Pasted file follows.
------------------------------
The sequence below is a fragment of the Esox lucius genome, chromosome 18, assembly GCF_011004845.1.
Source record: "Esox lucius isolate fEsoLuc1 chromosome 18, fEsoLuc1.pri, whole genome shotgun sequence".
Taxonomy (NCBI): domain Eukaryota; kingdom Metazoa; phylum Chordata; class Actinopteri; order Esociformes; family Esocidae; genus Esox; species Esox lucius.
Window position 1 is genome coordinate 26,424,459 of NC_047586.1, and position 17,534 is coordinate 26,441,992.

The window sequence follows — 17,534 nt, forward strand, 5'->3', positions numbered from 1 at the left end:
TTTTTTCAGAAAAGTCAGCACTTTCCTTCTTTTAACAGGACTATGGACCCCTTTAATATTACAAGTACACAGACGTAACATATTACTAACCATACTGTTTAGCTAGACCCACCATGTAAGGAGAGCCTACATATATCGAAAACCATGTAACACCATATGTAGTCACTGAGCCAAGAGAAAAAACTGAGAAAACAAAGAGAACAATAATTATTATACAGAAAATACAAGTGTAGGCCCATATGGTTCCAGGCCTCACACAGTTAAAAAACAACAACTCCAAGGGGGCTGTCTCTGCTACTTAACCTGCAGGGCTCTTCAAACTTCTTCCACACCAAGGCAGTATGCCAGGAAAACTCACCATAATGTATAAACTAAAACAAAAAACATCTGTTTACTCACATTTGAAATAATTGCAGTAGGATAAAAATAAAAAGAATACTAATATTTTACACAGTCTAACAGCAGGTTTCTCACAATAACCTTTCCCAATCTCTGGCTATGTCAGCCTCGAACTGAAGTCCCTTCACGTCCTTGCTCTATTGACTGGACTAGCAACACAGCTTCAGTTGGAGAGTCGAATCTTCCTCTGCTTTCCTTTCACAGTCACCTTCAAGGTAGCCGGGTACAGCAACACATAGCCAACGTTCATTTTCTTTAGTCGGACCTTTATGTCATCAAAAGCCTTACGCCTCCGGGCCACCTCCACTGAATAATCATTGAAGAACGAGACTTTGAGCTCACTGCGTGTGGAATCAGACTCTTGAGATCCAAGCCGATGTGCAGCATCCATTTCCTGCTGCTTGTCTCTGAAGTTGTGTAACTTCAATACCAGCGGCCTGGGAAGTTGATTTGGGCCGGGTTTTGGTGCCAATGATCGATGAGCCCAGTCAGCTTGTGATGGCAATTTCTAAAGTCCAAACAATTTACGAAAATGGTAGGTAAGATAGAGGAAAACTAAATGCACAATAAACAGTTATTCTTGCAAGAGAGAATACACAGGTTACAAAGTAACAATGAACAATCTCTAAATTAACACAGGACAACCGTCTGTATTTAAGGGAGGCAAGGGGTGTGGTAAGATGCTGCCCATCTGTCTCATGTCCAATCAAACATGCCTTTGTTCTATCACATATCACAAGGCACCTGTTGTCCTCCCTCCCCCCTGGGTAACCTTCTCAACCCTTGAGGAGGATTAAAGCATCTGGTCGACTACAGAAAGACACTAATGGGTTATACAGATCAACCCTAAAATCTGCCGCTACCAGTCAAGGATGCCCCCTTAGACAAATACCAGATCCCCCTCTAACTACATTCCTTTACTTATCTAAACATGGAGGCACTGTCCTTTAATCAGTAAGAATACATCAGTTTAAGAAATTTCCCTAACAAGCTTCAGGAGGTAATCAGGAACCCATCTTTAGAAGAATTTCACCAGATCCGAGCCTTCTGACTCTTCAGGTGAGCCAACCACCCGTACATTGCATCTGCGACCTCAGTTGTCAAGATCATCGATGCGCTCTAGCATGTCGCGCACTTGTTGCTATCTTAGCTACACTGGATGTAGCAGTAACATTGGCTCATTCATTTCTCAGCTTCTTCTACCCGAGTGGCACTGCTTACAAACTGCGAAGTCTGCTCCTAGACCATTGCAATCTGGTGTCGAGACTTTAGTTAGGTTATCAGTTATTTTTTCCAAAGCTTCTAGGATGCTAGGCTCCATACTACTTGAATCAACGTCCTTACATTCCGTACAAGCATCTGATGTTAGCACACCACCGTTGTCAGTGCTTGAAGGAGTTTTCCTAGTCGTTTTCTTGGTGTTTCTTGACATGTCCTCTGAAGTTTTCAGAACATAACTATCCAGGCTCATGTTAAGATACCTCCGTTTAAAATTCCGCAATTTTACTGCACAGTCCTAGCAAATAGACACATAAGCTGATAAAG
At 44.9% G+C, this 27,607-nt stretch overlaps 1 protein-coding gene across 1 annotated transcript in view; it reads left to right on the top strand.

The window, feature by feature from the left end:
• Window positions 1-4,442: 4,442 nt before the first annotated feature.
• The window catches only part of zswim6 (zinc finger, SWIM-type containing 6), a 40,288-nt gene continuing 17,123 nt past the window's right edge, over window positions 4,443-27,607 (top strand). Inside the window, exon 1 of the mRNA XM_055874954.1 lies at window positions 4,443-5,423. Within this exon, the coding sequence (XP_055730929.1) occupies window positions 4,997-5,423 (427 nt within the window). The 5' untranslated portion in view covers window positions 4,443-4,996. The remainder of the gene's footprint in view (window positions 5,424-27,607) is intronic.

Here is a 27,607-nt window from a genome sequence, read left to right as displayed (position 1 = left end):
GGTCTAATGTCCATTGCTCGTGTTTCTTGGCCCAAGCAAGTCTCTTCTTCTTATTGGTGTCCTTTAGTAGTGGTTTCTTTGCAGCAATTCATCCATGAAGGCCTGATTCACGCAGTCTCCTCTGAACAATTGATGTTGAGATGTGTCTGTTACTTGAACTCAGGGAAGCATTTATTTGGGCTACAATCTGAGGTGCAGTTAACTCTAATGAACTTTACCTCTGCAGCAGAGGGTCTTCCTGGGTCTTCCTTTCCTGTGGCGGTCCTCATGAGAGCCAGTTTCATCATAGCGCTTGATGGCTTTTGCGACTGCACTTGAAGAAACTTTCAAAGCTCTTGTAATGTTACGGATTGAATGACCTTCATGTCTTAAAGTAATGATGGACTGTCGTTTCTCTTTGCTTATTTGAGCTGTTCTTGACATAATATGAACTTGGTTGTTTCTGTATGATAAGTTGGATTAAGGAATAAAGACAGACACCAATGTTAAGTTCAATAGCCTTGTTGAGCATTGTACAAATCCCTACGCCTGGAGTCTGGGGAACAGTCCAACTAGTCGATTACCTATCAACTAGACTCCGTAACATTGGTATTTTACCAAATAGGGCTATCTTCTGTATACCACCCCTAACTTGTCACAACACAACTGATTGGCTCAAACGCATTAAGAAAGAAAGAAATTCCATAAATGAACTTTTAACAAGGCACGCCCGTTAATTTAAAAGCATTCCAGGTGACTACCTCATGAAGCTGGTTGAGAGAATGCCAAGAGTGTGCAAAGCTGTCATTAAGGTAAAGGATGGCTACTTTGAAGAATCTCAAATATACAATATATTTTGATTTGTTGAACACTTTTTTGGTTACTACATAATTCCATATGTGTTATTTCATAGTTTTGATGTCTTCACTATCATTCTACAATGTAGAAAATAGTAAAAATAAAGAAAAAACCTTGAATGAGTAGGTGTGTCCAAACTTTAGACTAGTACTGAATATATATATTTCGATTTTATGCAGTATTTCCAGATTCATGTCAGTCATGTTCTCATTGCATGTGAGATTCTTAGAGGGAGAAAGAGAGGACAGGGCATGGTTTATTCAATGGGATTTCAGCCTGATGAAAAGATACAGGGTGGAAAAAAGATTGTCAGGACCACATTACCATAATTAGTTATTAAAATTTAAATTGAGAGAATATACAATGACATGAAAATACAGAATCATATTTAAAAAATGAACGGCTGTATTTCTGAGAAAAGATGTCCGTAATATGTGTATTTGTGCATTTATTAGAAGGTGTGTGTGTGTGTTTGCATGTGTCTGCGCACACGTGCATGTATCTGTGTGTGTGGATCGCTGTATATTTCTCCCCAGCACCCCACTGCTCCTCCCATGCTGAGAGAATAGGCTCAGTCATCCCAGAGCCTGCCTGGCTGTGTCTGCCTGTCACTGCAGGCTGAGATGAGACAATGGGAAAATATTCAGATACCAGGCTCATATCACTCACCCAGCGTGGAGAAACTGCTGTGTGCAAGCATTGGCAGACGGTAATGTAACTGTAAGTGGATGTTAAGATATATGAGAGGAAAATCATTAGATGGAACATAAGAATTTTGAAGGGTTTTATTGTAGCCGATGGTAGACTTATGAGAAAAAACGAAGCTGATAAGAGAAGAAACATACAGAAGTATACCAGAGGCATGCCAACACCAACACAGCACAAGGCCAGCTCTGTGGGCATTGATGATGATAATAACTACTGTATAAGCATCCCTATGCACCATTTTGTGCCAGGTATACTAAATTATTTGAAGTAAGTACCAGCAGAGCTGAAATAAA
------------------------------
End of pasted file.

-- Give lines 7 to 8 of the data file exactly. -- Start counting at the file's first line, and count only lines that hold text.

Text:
At 44.9% G+C, this 27,607-nt stretch overlaps 1 protein-coding gene across 1 annotated transcript in view; it reads left to right on the top strand.

The window, feature by feature from the left end: